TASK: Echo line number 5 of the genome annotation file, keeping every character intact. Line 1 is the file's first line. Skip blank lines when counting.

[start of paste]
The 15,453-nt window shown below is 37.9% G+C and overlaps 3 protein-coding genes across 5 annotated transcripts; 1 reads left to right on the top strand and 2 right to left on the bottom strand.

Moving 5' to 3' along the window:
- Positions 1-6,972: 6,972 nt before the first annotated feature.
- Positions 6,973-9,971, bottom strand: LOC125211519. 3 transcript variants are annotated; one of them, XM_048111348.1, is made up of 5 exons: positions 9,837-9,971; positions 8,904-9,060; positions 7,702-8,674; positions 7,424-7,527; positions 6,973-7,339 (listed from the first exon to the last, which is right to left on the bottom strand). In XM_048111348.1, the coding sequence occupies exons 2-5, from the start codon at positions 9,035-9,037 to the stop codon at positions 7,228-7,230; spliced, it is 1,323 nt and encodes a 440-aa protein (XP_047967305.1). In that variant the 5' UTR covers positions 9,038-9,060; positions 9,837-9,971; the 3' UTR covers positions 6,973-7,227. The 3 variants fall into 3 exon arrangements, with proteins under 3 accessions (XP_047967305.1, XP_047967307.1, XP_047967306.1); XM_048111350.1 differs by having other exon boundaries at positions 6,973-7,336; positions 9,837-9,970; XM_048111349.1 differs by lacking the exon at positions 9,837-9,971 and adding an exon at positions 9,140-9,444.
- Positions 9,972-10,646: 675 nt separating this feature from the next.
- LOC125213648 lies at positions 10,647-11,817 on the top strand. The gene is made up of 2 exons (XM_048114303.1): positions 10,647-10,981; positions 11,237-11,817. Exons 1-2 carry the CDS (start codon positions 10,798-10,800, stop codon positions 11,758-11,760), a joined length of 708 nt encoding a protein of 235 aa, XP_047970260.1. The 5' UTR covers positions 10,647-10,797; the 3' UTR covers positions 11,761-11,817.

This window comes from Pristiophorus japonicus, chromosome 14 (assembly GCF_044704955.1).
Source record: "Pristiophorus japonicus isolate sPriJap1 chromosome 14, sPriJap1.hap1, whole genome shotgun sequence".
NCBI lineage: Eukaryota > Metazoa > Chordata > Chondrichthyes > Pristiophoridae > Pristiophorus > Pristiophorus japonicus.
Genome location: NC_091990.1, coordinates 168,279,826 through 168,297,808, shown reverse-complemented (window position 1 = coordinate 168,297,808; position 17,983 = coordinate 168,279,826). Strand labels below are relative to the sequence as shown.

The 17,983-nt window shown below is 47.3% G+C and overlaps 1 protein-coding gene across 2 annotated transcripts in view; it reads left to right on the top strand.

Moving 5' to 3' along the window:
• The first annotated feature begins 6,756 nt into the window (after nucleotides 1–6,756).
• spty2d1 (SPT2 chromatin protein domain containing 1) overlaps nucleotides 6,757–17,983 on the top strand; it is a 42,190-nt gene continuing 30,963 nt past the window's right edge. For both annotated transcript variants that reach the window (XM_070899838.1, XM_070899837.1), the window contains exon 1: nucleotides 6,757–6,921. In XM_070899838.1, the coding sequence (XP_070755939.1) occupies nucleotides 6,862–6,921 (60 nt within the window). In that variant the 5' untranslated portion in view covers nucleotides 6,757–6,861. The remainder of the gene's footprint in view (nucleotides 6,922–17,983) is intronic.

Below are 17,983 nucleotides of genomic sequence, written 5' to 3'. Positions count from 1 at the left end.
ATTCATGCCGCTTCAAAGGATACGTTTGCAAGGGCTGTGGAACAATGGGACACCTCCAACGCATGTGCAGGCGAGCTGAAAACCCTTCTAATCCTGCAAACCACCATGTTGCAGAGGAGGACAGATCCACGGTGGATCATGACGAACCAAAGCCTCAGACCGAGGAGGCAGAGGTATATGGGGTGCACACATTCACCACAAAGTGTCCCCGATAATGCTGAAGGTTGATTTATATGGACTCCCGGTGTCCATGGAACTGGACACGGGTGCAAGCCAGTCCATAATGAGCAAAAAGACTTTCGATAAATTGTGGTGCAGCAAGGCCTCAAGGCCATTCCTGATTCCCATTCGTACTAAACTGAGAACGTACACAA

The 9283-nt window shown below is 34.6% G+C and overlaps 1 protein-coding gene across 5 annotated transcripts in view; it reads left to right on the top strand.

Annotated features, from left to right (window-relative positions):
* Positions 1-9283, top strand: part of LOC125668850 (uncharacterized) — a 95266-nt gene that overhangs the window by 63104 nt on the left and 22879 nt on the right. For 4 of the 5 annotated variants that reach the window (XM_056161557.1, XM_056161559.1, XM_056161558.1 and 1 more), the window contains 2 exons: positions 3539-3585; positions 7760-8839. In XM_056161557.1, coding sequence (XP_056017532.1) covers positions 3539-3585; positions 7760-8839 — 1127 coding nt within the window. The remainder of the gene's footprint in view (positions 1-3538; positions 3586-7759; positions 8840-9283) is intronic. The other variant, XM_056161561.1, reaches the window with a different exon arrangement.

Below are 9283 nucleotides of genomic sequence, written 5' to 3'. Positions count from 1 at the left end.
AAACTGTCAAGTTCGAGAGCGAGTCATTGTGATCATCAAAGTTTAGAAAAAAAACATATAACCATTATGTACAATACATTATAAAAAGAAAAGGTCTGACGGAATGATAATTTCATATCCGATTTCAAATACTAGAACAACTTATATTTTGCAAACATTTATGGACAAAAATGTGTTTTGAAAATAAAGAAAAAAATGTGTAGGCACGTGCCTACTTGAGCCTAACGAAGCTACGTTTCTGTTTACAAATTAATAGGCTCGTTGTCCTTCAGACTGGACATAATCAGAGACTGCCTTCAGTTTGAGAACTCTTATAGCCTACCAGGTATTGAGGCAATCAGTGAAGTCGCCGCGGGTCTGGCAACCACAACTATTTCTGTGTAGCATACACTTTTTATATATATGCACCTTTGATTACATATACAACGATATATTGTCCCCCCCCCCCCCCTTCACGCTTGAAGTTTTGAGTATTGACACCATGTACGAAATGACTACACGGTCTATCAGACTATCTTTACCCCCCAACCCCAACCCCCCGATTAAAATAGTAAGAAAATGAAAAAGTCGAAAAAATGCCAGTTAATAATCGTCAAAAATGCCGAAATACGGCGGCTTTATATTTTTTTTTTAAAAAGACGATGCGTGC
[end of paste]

- Positions 9,972-10,646: 675 nt separating this feature from the next.